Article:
Moammar Gadhafi, who ruled Libya with a dictatorial grip for 42 years until he was ousted by his own people in an uprising that turned into a bloody civil war, was killed Thursday by revolutionary fighters overwhelming his hometown, Sirte, the last major bastion of resistance two months after his regime fell.
The 69-year-old Gadhafi is the first leader to be killed in the Arab Spring wave of popular uprisings that swept the Middle East, demanding the end of autocratic rulers and the establishment of greater democracy.
"We have been waiting for this moment for a long time. Moammar Gadhafi has been killed," Prime Minister Mahmoud Jibril told a news conference in the capital Tripoli. Interim government officials said one of Gadhafi's sons, Muatassim, was also killed in Sirte and that another, Seif al-Islam, was captured wounded with a gunshot to the leg.
Footage aired on Al-Jazeera television showed Gadhafi was captured wounded but alive in Sirte. The goateed, balding Gadhafi is seen in a bloodsoaked shirt, and his face is bloodied. Standing upright, he is shoved along by a crowd of fighters on a Sirte roadside, chanting "God is great."
Gadhafi appears to struggle against them, stumbling and shouting as the fighters push him onto the hood of a pickup truck. "We want him alive. We want him alive," one man shouts before Gadhahi is dragged away, some fighters pulling his hair, toward an ambulance.
Later footage showed fighters rolling Gadhafi's lifeless body over on the pavement, stripped to the waist and a pool of blood under his head.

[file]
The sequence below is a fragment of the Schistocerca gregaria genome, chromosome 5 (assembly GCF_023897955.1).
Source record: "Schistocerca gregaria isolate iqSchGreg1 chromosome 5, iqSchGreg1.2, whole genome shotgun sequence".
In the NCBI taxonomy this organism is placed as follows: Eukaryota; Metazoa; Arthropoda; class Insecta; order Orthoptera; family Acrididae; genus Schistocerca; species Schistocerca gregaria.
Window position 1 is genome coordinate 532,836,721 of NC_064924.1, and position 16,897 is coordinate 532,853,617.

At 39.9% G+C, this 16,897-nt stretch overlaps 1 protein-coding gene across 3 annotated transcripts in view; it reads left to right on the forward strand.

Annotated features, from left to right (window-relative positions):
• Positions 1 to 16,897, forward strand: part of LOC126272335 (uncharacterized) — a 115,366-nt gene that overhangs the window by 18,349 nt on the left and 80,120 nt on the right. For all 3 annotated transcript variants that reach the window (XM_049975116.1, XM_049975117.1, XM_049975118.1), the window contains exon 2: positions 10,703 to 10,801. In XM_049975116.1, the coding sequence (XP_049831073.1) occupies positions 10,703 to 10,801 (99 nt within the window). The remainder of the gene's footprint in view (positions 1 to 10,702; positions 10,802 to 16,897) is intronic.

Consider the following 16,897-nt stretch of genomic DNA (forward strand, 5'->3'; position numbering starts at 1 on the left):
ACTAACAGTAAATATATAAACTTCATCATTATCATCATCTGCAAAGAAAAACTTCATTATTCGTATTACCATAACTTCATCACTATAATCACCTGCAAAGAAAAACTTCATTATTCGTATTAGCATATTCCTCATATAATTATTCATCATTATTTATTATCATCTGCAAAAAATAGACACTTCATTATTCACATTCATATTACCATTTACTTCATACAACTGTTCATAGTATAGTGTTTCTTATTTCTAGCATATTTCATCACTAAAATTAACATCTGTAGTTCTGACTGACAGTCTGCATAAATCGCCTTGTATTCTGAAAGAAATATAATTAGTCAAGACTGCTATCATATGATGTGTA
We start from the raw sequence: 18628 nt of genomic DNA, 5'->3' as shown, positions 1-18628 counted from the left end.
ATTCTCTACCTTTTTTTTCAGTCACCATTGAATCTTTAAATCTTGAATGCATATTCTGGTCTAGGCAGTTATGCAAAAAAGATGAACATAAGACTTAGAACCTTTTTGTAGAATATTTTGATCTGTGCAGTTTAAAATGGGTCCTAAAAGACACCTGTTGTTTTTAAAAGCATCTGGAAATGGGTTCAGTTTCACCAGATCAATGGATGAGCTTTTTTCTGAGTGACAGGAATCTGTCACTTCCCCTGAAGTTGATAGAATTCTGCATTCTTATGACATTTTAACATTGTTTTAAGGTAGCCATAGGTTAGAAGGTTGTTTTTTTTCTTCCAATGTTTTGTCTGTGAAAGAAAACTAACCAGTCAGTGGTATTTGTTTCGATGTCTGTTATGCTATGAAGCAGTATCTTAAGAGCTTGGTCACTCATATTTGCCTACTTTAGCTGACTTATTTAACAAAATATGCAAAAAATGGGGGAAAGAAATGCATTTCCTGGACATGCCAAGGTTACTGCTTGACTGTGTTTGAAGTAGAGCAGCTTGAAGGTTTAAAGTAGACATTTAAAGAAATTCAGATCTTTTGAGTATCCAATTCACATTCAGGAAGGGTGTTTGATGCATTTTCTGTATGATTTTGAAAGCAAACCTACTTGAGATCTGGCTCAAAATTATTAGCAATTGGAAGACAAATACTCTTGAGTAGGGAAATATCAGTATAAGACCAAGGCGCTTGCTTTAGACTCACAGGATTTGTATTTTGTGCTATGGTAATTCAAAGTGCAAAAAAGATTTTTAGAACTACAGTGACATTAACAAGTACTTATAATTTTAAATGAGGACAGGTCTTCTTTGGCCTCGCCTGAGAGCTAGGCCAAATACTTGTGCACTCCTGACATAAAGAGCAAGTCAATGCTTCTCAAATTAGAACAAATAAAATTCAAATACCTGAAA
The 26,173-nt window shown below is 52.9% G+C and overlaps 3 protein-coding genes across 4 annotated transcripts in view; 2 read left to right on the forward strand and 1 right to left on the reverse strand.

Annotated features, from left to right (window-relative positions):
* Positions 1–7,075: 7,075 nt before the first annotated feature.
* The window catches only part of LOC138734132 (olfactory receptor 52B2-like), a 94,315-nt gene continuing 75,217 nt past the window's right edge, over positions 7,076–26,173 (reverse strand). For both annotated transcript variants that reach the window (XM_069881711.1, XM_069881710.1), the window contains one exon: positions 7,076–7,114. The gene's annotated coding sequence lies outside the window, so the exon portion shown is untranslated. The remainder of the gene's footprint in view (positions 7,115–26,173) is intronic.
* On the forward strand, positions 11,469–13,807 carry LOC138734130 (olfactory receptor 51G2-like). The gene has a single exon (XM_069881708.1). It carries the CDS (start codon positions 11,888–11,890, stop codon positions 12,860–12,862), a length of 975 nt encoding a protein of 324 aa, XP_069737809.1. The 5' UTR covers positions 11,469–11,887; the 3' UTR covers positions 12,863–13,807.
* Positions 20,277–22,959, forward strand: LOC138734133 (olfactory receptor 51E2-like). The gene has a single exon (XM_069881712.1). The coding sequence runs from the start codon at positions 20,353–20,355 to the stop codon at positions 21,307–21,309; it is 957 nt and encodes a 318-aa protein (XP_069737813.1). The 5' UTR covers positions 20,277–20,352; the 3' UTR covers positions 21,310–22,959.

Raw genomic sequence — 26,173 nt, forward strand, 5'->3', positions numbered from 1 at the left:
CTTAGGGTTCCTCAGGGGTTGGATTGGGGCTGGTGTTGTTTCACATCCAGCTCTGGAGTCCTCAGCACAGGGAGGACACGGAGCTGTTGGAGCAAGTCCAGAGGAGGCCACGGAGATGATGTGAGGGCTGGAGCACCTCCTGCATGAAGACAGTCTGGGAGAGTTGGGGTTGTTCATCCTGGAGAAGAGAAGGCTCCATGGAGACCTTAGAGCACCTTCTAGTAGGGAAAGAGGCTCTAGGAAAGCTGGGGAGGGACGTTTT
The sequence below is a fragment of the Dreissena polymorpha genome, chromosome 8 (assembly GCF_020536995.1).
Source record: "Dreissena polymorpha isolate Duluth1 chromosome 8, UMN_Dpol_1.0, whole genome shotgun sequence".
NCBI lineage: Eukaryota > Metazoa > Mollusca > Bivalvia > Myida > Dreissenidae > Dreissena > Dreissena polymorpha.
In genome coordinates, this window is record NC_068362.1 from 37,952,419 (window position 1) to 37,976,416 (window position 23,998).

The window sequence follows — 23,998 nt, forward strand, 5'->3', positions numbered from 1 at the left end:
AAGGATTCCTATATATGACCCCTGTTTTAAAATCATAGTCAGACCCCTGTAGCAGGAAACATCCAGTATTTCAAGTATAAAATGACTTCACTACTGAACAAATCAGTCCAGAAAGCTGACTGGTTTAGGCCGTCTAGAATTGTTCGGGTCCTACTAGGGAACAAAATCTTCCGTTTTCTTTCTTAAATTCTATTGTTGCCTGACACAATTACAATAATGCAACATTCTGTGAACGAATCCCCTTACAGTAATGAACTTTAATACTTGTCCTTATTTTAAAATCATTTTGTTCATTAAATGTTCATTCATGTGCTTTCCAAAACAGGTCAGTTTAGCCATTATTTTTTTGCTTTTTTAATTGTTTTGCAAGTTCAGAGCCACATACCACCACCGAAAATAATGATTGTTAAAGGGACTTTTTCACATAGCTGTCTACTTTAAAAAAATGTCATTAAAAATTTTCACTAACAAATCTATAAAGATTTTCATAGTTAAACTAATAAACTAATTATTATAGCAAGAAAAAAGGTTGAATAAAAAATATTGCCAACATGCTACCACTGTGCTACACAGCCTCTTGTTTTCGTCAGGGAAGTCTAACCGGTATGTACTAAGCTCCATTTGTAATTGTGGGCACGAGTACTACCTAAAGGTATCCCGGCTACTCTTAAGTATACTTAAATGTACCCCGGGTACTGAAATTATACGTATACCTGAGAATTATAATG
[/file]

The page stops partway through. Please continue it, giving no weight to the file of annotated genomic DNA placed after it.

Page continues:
His death decisively ends a regime that had turned Libya into an international pariah and ran the oil-rich nation by the whims and brutality of its notoriously eccentric leader. Libya now enters a new era, but its turmoil may not be over. The former rebels who now rule are disorganized and face rebuilding a country stripped of institutions. They have already shown signs of infighting, with divisions between geographical areas and Islamist and more secular ideologies.
A picture began to emerge of Gadhafi's last hours, though accounts still held contradictions.
Most accounts agreed Gadhafi had been holed up with heavily armed supporters in the last few buildings held by regime loyalists in his Mediterranean coastal hometown of Sirte, furiously battling advancing revolutionary fighters.
At one point, a convoy tried to flee and was hit by NATO airstrikes, carried out by French warplanes. France's Defense Minister Gerard Longuet said the 80-vehicle convoy was carrying Gadhafi and was trying to escape the city. The strikes stopped the convoy but did not destroy it, and then revolutionary fighters moved in on the vehicle carrying Gadhafi himself.
Image: A grab from a video taken from the mobile phone of a National Transitional Council (NTC) fighter shows the arrest of Libya's strongman Moammar Gadhafi in Sirte on October 20, 2011.